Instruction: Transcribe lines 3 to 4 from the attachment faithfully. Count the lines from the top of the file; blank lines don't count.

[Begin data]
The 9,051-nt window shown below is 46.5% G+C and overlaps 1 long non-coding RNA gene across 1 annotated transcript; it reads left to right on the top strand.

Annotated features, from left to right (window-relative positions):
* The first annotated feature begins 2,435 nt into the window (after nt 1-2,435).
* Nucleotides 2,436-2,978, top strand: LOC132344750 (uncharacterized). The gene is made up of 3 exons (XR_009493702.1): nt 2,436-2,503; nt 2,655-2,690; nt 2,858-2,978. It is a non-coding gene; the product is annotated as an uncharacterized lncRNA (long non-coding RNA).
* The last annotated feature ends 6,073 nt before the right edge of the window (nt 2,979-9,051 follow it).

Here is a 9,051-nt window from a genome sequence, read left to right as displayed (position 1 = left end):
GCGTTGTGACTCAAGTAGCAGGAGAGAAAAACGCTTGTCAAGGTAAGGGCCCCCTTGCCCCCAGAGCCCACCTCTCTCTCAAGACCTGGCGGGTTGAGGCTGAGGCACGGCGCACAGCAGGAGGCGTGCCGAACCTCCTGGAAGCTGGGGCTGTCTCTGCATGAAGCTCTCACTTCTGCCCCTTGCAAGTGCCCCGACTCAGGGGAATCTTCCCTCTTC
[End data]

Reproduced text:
* The first annotated feature begins 2,435 nt into the window (after nt 1-2,435).
* Nucleotides 2,436-2,978, top strand: LOC132344750 (uncharacterized). The gene is made up of 3 exons (XR_009493702.1): nt 2,436-2,503; nt 2,655-2,690; nt 2,858-2,978. It is a non-coding gene; the product is annotated as an uncharacterized lncRNA (long non-coding RNA).